The next task is to explore potential cause-and-effect linkages between public spending and the divergence in the structural growth rates of France and the UK. As such, consider the chart below which reconciles growth and government spending in the two economies.

The chart above shows that in 1980 France started to spend more on government than the UK. By 1985, France’s structural growth rate slid below the UK rate and has not recovered. The logic behind this chart has been borne out in many economies: beyond a certain threshold (that varies by country) more state spending causes the structural growth rate  to fall. This relationship follows, as in a government-dominated economy “destruction” of inefficient activity is all but impossible, which in turn limits the scope for fresh “creation”. This insight was explained by Joseph Schumpeter in his 1942 book Capitalism, Socialism and Democracy.
What about the US?

In the US, a similarly straight forward picture emerges, with the big increase in government spending that took place after 2009 being the main cause of the subsequent decline in the US’s structural growth rate.

By way of contrast, consider the reverse case of Canada, which in the mid-1990s slashed government spending to good effect. In two years Canadian government spending was cut from 31% of GDP to about 25%. The ensuing 18 months saw predictable howls of protest from economists that a depression must follow. In fact, not only was a recession avoided but Canada’s structural growth rate quickly picked up and in the next two decades a record uninterrupted economic expansion was achieved.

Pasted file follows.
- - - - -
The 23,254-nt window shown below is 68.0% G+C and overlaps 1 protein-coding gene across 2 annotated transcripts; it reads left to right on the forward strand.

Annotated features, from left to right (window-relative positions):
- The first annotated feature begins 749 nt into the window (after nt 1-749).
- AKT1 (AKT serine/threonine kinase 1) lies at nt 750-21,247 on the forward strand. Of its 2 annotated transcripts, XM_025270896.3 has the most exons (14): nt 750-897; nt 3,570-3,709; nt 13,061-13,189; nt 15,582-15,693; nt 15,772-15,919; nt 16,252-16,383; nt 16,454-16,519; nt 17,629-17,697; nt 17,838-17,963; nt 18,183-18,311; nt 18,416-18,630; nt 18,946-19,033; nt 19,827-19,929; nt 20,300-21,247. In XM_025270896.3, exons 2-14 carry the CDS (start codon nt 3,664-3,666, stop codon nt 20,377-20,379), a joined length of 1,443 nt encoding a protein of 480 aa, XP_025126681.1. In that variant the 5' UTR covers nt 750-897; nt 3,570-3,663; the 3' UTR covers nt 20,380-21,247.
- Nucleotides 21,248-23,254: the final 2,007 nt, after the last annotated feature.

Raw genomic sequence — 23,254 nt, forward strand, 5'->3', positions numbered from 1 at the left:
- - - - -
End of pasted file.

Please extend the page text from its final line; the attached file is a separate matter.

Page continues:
As an aside, I would ask readers to cite one case in the post-1971 fiat money era when a big rise in government spending did not lead to a structural slowdown. Alternatively, if they could cite an episode when cuts to public spending resulted in the growth rate falling. I am always willing to learn and change my mind!

To conclude, “secular stagnation” is an idea of ivory towered economists.  Schumpeter showed how bloated government and unnecessary regulation crimps activity. The perhaps unfashionable answer remains to privatize state enterprises, deregulate markets and break up too-big-too-fail banks. In simple terms, some government is good; too much government is bad.